Opinion | Hey, loser! Here’s how to end baseball’s very boring era.

Last year, Major League Baseball introduced a series of new rules that had one primary purpose: to speed up the game and make it easier for fans to watch.

Despite players’ initial misgivings about things like pitch clocks and the predictable groans of baseball traditionalists who have always measured their openness to change by geological time, the updates were eventually hailed as a near-universal success story. Action in the form of runs scored and bases stolen increased, even as the average time of a nine-inning game dropped significantly – by a lot almost 25 minutes from the previous season.

Other rule changes are in stock for the 2024 season, as MLB hopes to plan for an even better and duller future. But if baseball really wants to increase the drama of its games and win back the hearts, minds and eyes of fans who abandoned America’s pastime for other sports, it may have to look to the past. That means it’s time to reintroduce the bench jockey.

In its early days, in the mid-19th century, baseball was considered a genteel sport defined by ethical codes of conduct agreed upon by gentlemen’s clubs. All that changed in the 1880s when a ballplayer called his name Arlie Latham started making a lot of noise. As a player, Latham reached his peak in the 1887 season when he batted .316, stole 129 bases and scored 163 runs. But his greatest contributions cannot be captured by statistics: Latham’s legacy was built on his troublesome antics – a garrulous and reckless brand of psychological gamesmanship that destroyed the gentlemanly mores of the sport.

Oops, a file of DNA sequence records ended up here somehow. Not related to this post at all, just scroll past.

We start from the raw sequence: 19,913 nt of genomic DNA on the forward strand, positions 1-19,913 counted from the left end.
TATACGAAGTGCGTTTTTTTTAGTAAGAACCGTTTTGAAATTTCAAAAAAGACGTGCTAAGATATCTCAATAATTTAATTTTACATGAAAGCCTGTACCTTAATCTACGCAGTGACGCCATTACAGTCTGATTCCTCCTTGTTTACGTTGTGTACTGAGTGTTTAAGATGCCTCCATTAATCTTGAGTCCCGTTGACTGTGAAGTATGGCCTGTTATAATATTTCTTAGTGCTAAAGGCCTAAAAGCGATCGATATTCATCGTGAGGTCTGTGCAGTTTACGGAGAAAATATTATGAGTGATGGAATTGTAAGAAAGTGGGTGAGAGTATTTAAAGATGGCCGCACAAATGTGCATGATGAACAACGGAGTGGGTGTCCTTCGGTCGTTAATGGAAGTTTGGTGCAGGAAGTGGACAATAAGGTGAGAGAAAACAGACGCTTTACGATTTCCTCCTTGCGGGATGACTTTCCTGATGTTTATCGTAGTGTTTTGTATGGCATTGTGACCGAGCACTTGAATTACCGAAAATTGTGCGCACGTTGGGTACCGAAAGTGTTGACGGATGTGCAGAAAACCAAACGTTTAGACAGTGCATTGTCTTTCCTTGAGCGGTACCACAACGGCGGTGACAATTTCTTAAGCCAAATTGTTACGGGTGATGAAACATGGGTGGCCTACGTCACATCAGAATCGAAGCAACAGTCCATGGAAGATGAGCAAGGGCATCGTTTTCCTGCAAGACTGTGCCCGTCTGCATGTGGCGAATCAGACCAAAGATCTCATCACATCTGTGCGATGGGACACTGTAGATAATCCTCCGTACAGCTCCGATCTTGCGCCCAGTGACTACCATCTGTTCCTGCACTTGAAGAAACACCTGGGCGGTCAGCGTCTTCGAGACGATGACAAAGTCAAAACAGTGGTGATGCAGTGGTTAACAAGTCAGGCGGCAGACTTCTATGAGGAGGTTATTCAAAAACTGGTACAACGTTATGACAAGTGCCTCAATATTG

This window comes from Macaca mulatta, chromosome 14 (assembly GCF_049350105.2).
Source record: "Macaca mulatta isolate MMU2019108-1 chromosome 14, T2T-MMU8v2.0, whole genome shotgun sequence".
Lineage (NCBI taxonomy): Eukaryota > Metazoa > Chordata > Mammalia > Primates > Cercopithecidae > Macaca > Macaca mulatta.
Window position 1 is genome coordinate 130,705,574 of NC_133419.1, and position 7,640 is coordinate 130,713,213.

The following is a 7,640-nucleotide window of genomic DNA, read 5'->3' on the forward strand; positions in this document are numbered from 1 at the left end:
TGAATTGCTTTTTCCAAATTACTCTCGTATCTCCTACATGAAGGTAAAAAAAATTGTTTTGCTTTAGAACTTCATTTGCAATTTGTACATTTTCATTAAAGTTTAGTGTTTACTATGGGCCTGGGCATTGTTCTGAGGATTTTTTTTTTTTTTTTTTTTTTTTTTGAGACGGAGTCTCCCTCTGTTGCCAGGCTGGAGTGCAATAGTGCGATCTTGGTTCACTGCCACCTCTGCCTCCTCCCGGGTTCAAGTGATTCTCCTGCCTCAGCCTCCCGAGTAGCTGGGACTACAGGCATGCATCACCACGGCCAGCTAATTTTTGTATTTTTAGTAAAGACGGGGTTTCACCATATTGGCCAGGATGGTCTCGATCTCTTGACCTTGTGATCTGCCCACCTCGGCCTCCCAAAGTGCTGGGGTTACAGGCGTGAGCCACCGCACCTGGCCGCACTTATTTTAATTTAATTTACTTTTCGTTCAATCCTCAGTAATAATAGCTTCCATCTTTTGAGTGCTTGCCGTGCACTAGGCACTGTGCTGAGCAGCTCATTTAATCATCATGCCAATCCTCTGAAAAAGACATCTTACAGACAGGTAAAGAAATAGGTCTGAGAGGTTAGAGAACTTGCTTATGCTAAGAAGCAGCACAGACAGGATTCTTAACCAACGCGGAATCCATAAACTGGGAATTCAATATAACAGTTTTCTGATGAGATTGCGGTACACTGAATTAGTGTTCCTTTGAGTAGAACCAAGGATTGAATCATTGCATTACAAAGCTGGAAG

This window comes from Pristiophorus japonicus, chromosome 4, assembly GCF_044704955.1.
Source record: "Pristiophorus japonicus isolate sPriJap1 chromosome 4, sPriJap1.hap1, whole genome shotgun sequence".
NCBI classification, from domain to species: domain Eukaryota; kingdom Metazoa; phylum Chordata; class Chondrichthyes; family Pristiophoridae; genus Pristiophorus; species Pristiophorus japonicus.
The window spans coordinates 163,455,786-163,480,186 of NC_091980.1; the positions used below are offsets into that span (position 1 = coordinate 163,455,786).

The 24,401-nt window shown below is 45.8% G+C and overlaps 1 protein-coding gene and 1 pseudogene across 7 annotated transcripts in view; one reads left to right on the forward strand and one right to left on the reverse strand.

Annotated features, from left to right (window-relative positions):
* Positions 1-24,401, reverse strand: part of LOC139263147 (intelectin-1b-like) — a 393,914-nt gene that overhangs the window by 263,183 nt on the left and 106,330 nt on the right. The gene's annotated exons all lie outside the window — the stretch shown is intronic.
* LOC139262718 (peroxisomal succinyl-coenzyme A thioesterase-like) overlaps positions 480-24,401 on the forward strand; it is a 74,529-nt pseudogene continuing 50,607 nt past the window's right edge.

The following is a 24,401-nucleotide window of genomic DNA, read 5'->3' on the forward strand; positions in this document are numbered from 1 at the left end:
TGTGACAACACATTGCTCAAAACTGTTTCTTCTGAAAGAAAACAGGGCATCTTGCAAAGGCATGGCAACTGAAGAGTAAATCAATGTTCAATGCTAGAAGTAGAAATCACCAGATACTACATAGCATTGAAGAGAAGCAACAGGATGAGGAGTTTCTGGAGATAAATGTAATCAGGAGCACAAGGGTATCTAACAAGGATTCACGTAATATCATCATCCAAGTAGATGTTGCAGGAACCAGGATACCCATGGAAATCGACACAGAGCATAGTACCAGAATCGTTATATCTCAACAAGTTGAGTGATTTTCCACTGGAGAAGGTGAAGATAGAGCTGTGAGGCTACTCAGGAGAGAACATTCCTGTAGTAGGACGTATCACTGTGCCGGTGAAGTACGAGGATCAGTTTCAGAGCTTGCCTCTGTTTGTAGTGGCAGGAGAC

Back then, ballplayers served as base coaches, and in that role Latham was tireless in his efforts to annoy and unsettle the opposing team. He would shout, insult and heckle; He attempted to break a pitcher’s concentration by running up and down the baseline – a tactic that was widely disapproved of and led to the introduction of the designated trainer’s box. Newspapers reported his “crazy screaming,” his “incessant wailing,” and his “disgusting speeches,” but Latham’s team continued to win. Soon other teams started crying too.

Thus came into being the great baseball tradition known as Bank jockeying – the practice of heaping verbal abuse on one’s opponents in order to disrupt their concentration or otherwise impair their performance on the field. Legendary baseball writer J. Roy Stockton once called it “probably the greatest atrocity in American sports history.” Today we would just call it trash talk.